Many fishermen have stories of friends or family who have been kidnapped or ransomed. Others have been forced to join the militia, through a bloody scarification ritual that they call “vaccination”.
The process involves scarring several parts of the body during a ceremony that can involve whipping and cutting — it’s supposed to make a person invincible to bullets.
“Anti-Balaka catch the fishing boats. They want to ‘vaccinate’ us. If you refuse, they ‘vaccinate’ you by force,” says Kongba, his voice full of anger.
Another fisherman, Aran Bambindo, who is also living on the island after anti-Balaka forces looted and burned the houses of his village, Satema, says family members have been scarred.
“The anti-Balaka take our fish, they whip us and force us to be ‘vaccinated’. It is to force us to fight with them,” Bambindo says.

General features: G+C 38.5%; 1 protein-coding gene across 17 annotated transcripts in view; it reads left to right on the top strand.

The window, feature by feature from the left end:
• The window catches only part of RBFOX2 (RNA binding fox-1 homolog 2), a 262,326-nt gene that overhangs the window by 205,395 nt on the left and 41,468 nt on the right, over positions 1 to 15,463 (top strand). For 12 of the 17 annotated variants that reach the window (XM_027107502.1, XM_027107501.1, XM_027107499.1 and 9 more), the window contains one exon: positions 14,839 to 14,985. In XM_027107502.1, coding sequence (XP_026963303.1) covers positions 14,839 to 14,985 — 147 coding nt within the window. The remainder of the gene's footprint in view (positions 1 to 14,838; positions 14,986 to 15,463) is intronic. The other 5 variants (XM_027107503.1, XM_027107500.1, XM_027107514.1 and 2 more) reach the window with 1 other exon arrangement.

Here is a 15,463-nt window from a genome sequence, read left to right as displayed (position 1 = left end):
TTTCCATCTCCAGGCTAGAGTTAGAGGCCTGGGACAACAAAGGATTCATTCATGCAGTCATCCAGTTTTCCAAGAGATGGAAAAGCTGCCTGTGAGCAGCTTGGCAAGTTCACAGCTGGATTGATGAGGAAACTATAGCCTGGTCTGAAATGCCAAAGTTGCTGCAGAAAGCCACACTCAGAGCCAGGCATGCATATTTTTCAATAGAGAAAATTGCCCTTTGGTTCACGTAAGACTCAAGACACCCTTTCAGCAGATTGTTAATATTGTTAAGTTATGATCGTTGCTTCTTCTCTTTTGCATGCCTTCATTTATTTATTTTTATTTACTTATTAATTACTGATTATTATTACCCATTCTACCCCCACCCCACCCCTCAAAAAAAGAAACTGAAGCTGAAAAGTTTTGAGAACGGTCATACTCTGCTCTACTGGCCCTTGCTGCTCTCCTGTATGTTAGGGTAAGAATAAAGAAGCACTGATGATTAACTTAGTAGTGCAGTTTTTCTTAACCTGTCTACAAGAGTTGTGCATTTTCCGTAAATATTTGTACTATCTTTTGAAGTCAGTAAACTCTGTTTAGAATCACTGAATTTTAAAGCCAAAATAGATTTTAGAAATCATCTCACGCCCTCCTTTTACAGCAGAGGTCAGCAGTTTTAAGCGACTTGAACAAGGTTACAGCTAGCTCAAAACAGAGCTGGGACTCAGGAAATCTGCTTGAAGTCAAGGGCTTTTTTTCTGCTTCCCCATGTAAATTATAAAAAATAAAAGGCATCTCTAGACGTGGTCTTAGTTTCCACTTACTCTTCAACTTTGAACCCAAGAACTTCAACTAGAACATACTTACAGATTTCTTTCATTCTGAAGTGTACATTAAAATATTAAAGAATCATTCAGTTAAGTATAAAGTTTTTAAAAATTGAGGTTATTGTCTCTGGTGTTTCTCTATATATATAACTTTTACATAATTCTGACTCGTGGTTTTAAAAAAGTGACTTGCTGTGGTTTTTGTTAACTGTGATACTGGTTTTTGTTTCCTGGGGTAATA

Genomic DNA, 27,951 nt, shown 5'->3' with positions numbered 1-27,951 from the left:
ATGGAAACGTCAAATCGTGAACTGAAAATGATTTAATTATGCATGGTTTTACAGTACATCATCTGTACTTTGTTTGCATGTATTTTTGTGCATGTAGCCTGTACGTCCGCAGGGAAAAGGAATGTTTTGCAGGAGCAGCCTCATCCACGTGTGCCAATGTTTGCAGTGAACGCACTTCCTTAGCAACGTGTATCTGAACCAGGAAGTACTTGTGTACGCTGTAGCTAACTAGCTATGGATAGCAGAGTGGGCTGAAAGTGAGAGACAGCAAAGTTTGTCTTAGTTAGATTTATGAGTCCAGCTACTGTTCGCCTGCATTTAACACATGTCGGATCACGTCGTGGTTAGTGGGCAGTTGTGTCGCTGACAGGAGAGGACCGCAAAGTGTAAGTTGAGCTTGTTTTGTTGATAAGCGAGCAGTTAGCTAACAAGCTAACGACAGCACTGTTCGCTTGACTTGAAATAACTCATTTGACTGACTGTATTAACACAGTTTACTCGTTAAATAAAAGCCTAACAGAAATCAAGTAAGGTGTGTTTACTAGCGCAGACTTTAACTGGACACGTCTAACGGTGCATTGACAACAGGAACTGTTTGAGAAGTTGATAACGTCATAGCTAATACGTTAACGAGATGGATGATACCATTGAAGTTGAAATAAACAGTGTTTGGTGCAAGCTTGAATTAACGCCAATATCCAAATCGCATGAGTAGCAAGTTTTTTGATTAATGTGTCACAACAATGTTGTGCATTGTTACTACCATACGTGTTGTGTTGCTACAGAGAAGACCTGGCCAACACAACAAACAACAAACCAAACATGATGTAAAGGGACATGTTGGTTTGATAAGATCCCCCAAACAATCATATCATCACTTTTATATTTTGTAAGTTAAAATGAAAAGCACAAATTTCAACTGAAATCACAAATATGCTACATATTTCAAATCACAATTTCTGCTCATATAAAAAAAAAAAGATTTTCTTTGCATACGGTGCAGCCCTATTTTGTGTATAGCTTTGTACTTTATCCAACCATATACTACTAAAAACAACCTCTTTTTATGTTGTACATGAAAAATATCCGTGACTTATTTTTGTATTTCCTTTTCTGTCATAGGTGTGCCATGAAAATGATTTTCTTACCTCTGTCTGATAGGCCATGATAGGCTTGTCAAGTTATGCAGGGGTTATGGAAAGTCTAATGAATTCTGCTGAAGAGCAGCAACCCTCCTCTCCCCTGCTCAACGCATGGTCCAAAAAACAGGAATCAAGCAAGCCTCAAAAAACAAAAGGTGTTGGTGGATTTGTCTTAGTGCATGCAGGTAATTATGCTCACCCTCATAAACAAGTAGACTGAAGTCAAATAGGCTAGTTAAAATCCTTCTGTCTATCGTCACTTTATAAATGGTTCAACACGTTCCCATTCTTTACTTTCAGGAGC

“Before the ‘vaccination’, they tie you down and give you hemp. This lasts three hours. Some people agree to fight with them and they are ‘vaccinated’ with their children.”
“Others refuse and flee,” he adds.
Bambindo points to his nephew, who does not speak, his eyes staring at the ground.
He has dozens of scars that have cut into the flesh on his arms, chest and back.
Internally displaced
As the numbers of displaced on the islands have grown, so too have the problems, including food shortages.
Village chief Kokayeke returns from a fishing trip but his nets are almost empty.
“The fishing is not good because there are too many fishermen now,” explains Kokayeke.
“Some are using the small mesh nets that catch the small fish, so it reduces the reserves even further,” he adds.
The local fishermen association says it has tried to distribute unused nets to new arrivals but that there are too many people.